Hey, software entrepreneurs! Open Ocean puts €100m up for grabs
Euro upstarts should find it easier to become unicorns
Helskini-based Open Ocean has announced a €100m fund to target early-stage investment in European software startups, with 20-year veteran of the European tech entrepreneur scene Richard Muirhead being brought in to recruit and lead its London operations focusing on the UK market.
The fund is to focus on "data-led, fast-growth sectors such as enterprise SaaS, market networks, cloud infrastructure, big data/machine learning and mobile solutions" and will mostly target Europe's meagre Series A funding rounds.
The Nordic firm is led by Monty Widenius, founder of unicorn of yore MySQL, which exited for around $1bn in 2008.
Startups, and particularly those in Europe, often find that VC funding cycles hamper their ability to achieve such "unicorn" valuations. The provision of some cash for Series A begathons will be welcome to European startups, who often struggle to bring in as much as their Silicon Valley counterparts in the first significant round of public solicitation.
Richard Muirhead, also general partner at Open Ocean, told The Register that Open Ocean would provide a far more local alternative to the American venture capital which often crosses the Atlantic during European startups funding rounds.
It's something of a rubicon for startups, because you're at the point in your development – when you look for Silicon Valley-style venture capital – that you're saying you intend to be a global compay.
While European VCs have traditionally been meek and mild, "they've gone for their singles and doubles" as Muirhead offered, "world class venture capitalists will go for their sixes. We are definitely looking for companies with serious exit value," he added.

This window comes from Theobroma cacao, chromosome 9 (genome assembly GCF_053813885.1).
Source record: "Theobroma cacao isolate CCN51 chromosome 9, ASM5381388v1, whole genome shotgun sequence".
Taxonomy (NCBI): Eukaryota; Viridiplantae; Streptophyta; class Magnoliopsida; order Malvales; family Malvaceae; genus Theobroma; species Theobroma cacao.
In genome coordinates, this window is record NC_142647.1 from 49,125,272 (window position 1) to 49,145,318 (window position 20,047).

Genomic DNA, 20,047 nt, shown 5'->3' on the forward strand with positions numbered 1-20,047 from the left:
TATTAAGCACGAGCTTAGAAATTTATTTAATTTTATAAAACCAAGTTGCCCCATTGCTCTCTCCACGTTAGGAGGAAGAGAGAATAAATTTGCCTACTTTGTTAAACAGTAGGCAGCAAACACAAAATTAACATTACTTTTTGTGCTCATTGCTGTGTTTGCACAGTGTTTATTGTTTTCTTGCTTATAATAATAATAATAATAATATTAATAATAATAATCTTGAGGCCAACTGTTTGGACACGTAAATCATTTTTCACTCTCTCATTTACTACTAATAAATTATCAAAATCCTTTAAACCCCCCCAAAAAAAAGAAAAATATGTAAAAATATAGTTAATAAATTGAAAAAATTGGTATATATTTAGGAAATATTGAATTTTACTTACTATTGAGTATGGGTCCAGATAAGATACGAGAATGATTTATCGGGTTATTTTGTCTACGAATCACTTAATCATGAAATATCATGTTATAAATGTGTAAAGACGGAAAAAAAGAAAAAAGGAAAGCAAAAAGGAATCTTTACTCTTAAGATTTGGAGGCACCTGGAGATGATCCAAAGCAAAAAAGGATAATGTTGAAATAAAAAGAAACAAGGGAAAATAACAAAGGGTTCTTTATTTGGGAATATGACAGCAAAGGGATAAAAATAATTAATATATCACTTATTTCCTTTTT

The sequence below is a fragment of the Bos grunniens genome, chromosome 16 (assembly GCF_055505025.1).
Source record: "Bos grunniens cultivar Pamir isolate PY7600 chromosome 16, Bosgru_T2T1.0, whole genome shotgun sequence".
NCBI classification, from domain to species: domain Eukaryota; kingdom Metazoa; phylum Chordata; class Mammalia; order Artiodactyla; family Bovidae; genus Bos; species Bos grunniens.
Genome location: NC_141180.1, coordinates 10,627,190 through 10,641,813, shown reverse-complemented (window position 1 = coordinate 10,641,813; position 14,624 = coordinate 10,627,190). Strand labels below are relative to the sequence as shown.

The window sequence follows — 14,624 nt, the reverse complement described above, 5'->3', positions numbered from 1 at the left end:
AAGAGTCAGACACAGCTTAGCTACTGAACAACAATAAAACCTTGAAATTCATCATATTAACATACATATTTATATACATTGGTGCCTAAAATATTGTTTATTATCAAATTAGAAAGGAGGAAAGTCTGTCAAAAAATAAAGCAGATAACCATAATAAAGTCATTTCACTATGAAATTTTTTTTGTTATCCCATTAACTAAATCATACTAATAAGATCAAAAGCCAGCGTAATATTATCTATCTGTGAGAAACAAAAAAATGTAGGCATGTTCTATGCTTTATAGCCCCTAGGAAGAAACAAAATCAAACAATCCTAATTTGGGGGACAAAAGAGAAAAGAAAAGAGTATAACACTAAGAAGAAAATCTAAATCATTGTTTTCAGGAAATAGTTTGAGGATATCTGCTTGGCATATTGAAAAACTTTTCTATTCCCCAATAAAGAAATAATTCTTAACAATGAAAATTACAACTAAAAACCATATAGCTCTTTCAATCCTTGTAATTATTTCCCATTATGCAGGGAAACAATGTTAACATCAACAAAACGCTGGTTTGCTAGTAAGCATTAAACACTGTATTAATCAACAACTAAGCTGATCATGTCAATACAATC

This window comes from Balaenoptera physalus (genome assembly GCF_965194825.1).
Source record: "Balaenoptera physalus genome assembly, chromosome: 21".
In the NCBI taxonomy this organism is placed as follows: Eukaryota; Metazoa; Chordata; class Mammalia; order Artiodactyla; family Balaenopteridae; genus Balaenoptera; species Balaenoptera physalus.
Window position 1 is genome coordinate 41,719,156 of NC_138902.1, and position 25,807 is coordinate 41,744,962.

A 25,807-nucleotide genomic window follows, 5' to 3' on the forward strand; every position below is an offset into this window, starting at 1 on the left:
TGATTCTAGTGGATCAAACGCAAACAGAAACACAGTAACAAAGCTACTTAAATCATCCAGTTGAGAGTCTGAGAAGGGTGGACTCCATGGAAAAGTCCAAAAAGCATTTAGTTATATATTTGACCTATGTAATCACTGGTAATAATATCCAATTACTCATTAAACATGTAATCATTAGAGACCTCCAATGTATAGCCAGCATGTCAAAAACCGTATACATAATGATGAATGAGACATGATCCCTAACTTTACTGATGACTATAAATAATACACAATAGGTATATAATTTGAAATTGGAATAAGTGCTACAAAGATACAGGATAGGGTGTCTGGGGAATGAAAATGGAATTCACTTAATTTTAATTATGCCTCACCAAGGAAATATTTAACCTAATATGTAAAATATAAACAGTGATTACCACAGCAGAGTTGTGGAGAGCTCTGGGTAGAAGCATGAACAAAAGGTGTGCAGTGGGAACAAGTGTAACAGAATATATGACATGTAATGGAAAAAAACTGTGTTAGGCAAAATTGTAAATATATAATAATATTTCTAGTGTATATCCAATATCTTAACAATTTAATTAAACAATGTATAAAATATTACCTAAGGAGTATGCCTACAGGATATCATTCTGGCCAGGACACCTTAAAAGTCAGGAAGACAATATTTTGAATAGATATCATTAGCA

"Not just 'unicorns' – private companies worth a billion or more – but those with sustainable, global, business potential, and considerable positive impact," he added.
"London is the biggest hub for startups in Europe," said Muirhead, who is excited to be investing across the UK too, noting "our Silicon Valley kind of stretches along the M4 to London and then up the M11 to Cambridge."
Cambridge's startup scene is likely to receive interest from Muirhead, an alumnus of the university's Jesus College, who has successfully founded and been involved with a number of companies with high-value exits, including Orchestream, listed on the London Stock Exchange in 2000, reaching a capitalisation of £372m on the day, and Tideway Systems which was acquired by BMC Software in 2009.
Muirhead, also the Entrepreneur in Residence at Accel Partners during the establishment of their European office, stated he "couldn’t be more excited" at the technology sector's growth prospects for the next two decades.
The 40 billion-dollar valuations which have graced Europe's tech scene since the turn of the millenium "have brought well-deserved confidence," said Muirhead, "fuelling further world-class innovation in sectors such as security, data science, blockchain and cloud infrastructure & automation."
Presumably making a bid for inclusion in Private Eye's DNA SAMPLES mini-section, Widenius stated that the VC firm was "extremely happy" to have Muirhead "reinforce our technical, entrepreneurial and operational DNA."
More directly, Widenius added: "The software market in the UK and across Europe is experiencing extraordinary growth and Richard Muirhead will join a team intent on backing future worldwide winners from the undisputed digital capital of Europe."
The Open Ocean fund is supported by the European Investment Fund, Finnish Industry Investment, Fund of Fund Growth II and other institutional and private investors. ®